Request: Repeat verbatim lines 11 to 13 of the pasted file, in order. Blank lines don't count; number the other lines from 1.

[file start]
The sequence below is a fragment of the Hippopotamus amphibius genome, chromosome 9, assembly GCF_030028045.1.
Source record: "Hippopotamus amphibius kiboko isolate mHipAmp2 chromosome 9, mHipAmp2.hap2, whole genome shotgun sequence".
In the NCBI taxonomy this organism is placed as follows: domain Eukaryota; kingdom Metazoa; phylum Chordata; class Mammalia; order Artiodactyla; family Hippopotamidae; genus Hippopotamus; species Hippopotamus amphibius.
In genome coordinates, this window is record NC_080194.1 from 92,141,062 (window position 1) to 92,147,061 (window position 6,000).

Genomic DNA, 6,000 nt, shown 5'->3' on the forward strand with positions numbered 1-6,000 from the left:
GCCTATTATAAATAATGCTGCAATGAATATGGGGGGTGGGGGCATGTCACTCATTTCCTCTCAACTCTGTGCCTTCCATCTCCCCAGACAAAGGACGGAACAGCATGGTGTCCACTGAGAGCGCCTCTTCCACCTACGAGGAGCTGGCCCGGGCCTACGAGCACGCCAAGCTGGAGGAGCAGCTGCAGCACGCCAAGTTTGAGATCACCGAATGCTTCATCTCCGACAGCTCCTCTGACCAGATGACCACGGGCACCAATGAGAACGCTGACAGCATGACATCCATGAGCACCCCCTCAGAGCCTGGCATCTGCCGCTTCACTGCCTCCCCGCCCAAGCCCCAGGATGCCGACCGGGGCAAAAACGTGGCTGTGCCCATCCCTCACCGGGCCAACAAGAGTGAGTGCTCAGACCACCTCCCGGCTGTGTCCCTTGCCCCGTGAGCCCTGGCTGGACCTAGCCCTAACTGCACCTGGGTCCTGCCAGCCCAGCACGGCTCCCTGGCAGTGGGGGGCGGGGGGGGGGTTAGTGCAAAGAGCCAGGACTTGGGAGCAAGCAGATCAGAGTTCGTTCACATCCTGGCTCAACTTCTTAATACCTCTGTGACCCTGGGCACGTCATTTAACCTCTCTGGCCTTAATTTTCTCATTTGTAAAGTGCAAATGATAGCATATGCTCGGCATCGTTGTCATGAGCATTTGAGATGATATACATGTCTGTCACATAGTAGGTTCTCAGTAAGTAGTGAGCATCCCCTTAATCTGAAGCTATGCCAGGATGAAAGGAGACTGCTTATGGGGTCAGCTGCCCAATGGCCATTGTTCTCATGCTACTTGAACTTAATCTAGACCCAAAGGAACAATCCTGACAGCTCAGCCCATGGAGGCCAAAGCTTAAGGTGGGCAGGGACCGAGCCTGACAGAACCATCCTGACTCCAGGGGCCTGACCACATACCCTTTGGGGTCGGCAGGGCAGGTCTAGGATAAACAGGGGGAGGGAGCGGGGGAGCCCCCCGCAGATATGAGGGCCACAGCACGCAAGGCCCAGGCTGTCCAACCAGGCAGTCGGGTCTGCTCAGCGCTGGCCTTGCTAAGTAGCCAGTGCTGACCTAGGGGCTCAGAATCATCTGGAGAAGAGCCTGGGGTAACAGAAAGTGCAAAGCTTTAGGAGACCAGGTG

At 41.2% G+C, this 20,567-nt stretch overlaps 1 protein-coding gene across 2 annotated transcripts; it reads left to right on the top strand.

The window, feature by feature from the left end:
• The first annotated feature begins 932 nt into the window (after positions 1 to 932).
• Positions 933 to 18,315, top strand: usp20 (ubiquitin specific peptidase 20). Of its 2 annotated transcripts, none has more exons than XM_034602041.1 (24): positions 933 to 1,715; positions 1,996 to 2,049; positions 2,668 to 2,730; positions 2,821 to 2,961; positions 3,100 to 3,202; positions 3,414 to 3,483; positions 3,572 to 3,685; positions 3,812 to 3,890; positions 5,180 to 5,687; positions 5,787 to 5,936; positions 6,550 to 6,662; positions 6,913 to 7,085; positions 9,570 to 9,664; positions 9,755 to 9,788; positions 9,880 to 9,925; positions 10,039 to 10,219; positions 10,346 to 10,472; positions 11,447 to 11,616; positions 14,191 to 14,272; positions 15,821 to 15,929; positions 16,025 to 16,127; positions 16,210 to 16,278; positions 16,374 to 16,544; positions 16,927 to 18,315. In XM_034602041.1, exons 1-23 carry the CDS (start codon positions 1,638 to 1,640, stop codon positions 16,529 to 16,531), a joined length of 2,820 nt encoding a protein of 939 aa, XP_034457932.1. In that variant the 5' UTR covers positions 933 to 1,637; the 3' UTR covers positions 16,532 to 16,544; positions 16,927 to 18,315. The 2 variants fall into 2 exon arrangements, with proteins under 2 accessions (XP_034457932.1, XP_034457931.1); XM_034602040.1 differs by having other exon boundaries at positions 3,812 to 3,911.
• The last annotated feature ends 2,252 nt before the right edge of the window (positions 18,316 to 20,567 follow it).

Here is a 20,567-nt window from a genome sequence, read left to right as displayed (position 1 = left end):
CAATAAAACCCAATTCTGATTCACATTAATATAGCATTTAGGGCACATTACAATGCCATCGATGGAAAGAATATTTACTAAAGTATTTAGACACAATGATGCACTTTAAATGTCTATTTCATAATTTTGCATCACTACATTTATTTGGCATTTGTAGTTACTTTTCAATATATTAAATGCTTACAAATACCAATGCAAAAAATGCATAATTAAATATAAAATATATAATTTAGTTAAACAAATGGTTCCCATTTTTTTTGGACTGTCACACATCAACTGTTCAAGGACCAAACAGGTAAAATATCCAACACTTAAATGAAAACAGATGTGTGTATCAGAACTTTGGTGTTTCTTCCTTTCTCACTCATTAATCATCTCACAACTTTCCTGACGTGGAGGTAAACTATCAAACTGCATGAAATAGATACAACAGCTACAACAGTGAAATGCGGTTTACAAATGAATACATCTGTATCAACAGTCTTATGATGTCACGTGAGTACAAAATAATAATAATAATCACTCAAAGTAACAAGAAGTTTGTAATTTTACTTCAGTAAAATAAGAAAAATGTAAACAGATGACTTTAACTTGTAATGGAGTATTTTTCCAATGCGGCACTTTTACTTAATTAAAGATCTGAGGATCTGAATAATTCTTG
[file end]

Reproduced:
• The last annotated feature ends 2,252 nt before the right edge of the window (positions 18,316 to 20,567 follow it).

Here is a 20,567-nt window from a genome sequence, read left to right as displayed (position 1 = left end):
CAATAAAACCCAATTCTGATTCACATTAATATAGCATTTAGGGCACATTACAATGCCATCGATGGAAAGAATATTTACTAAAGTATTTAGACACAATGATGCACTTTAAATGTCTATTTCATAATTTTGCATCACTACATTTATTTGGCATTTGTAGTTACTTTTCAATATATTAAATGCTTACAAATACCAATGCAAAAAATGCATAATTAAATATAAAATATATAATTTAGTTAAACAAATGGTTCCCATTTTTTTTGGACTGTCACACATCAACTGTTCAAGGACCAAACAGGTAAAATATCCAACACTTAAATGAAAACAGATGTGTGTATCAGAACTTTGGTGTTTCTTCCTTTCTCACTCATTAATCATCTCACAACTTTCCTGACGTGGAGGTAAACTATCAAACTGCATGAAATAGATACAACAGCTACAACAGTGAAATGCGGTTTACAAATGAATACATCTGTATCAACAGTCTTATGATGTCACGTGAGTACAAAATAATAATAATAATCACTCAAAGTAACAAGAAGTTTGTAATTTTACTTCAGTAAAATAAGAAAAATGTAAACAGATGACTTTAACTTGTAATGGAGTATTTTTCCAATGCGGCACTTTTACTTAATTAAAGATCTGAGGATCTGAATAATTCTTG